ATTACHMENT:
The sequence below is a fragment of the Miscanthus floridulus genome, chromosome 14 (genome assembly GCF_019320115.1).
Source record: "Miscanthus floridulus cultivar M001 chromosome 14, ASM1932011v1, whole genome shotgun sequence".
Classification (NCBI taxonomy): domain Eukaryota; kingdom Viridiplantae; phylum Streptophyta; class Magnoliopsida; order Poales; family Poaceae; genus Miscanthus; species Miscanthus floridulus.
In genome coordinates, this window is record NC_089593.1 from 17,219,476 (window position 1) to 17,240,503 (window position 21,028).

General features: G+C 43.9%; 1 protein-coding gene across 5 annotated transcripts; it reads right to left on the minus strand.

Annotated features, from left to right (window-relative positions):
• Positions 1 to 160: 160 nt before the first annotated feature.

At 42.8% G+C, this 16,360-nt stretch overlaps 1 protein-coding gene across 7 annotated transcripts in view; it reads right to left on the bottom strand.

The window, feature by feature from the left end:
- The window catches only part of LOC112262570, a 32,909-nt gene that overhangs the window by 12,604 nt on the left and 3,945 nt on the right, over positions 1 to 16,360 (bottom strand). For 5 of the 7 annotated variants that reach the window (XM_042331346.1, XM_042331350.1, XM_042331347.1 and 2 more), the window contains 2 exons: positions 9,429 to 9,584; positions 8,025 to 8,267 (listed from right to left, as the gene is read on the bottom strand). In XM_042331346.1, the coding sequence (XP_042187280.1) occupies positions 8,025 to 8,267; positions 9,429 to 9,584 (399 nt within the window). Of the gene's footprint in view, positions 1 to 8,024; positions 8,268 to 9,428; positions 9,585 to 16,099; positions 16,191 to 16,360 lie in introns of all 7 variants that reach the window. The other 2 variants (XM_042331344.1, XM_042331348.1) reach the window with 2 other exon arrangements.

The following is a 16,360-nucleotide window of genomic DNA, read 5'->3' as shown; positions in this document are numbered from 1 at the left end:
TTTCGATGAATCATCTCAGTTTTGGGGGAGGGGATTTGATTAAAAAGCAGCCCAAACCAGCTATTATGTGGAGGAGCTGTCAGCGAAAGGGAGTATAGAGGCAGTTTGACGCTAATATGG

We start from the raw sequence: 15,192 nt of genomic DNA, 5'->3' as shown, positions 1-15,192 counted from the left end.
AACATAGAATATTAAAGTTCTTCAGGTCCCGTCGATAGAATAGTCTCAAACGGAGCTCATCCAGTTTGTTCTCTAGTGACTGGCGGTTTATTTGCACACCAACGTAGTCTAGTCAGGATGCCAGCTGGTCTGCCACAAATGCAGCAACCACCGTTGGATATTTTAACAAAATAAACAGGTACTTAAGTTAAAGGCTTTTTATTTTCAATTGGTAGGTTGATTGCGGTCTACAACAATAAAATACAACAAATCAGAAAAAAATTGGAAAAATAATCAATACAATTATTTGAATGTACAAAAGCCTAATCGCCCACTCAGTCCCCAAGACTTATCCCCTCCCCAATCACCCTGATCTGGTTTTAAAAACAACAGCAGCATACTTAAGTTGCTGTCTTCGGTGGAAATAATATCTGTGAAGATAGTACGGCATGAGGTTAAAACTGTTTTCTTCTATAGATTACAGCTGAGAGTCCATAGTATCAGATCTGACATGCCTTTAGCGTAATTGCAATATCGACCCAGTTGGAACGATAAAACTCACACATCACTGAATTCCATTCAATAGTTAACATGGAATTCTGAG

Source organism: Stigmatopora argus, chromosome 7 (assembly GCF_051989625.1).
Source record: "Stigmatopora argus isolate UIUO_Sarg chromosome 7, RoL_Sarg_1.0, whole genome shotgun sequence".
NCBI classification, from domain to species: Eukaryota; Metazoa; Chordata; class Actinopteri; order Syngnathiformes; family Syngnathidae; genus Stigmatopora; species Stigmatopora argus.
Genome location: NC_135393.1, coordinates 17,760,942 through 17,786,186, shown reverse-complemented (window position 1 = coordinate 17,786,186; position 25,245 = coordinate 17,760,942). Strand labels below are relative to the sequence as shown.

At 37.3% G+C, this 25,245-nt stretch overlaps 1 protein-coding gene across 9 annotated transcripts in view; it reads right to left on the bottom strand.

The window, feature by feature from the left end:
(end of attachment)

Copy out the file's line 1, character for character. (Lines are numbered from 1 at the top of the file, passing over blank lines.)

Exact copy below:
The sequence below is a fragment of the Miscanthus floridulus genome, chromosome 14 (genome assembly GCF_019320115.1).